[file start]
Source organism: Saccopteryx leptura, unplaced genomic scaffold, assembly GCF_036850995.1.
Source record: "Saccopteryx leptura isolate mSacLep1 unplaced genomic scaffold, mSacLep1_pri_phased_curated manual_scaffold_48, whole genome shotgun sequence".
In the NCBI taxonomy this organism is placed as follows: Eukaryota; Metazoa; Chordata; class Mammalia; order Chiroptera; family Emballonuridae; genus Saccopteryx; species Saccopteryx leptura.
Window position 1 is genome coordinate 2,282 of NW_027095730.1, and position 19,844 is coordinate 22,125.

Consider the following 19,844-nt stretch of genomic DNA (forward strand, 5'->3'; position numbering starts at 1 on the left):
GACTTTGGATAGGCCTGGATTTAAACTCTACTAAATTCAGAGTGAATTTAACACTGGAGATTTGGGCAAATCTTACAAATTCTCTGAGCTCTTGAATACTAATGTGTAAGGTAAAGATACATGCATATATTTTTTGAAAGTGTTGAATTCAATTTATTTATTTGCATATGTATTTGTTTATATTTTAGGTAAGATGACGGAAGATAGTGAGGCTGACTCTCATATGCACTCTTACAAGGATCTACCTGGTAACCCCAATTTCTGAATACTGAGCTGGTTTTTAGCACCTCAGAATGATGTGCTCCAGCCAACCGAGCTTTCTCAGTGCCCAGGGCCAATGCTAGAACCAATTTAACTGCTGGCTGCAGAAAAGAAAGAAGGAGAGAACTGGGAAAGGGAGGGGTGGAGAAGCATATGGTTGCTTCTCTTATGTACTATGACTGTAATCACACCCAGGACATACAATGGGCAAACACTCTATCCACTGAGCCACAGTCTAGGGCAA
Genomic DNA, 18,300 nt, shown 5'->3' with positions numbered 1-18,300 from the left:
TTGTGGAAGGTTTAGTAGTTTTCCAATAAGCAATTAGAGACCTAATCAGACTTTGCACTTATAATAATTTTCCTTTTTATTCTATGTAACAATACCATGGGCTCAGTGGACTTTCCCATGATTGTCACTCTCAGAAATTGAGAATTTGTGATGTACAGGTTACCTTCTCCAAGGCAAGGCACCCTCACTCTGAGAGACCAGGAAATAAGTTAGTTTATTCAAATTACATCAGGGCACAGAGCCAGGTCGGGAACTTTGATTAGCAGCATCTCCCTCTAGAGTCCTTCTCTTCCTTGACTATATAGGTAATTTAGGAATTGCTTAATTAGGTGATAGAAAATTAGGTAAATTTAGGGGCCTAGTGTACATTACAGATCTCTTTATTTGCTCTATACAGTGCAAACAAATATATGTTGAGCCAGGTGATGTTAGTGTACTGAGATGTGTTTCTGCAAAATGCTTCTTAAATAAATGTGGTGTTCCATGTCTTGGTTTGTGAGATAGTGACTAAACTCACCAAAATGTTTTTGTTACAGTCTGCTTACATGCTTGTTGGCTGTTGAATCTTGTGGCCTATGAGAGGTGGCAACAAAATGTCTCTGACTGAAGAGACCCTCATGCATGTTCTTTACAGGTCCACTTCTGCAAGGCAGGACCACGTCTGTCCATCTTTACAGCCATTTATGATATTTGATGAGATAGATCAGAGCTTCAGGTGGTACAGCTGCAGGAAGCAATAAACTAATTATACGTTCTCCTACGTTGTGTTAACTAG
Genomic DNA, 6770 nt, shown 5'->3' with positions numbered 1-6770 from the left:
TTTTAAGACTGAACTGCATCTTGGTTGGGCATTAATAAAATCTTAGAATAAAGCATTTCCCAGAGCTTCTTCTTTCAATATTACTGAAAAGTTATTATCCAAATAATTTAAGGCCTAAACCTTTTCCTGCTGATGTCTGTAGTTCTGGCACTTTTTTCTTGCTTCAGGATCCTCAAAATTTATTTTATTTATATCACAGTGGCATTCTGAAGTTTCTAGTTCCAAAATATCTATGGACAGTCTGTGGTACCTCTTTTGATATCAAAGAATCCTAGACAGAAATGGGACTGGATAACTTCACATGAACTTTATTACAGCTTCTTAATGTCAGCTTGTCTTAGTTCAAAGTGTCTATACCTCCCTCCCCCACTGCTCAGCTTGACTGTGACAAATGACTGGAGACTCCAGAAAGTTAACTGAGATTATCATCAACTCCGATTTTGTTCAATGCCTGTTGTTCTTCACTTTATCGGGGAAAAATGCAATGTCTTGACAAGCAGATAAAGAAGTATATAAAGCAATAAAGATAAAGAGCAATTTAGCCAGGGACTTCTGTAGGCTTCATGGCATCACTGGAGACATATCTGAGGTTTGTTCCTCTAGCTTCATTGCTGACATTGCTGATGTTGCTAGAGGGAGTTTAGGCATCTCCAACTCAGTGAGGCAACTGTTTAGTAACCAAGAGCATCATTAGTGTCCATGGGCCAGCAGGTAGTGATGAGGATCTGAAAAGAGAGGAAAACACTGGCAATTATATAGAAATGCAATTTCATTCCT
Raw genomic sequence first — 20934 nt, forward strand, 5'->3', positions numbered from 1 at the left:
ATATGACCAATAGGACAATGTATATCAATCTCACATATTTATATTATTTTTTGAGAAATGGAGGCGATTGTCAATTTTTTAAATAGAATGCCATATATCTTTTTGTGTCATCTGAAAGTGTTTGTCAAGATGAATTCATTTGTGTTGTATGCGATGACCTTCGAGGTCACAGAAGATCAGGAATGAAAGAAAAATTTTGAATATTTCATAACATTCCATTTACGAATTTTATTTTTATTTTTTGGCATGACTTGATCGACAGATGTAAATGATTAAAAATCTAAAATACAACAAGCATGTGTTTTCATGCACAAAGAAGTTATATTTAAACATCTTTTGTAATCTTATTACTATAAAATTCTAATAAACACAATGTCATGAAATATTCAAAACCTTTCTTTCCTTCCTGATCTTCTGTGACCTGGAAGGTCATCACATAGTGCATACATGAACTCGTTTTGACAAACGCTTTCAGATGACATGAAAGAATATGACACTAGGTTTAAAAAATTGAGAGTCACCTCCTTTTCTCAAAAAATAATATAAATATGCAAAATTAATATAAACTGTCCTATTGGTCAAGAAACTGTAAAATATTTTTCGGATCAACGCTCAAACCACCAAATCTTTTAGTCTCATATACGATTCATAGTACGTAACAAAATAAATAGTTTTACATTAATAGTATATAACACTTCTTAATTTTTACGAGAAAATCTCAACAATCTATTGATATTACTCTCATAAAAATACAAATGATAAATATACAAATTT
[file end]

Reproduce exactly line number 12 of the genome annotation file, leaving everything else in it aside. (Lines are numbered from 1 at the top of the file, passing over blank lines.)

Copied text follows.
ATATGACCAATAGGACAATGTATATCAATCTCACATATTTATATTATTTTTTGAGAAATGGAGGCGATTGTCAATTTTTTAAATAGAATGCCATATATCTTTTTGTGTCATCTGAAAGTGTTTGTCAAGATGAATTCATTTGTGTTGTATGCGATGACCTTCGAGGTCACAGAAGATCAGGAATGAAAGAAAAATTTTGAATATTTCATAACATTCCATTTACGAATTTTATTTTTATTTTTTGGCATGACTTGATCGACAGATGTAAATGATTAAAAATCTAAAATACAACAAGCATGTGTTTTCATGCACAAAGAAGTTATATTTAAACATCTTTTGTAATCTTATTACTATAAAATTCTAATAAACACAATGTCATGAAATATTCAAAACCTTTCTTTCCTTCCTGATCTTCTGTGACCTGGAAGGTCATCACATAGTGCATACATGAACTCGTTTTGACAAACGCTTTCAGATGACATGAAAGAATATGACACTAGGTTTAAAAAATTGAGAGTCACCTCCTTTTCTCAAAAAATAATATAAATATGCAAAATTAATATAAACTGTCCTATTGGTCAAGAAACTGTAAAATATTTTTCGGATCAACGCTCAAACCACCAAATCTTTTAGTCTCATATACGATTCATAGTACGTAACAAAATAAATAGTTTTACATTAATAGTATATAACACTTCTTAATTTTTACGAGAAAATCTCAACAATCTATTGATATTACTCTCATAAAAATACAAATGATAAATATACAAATTT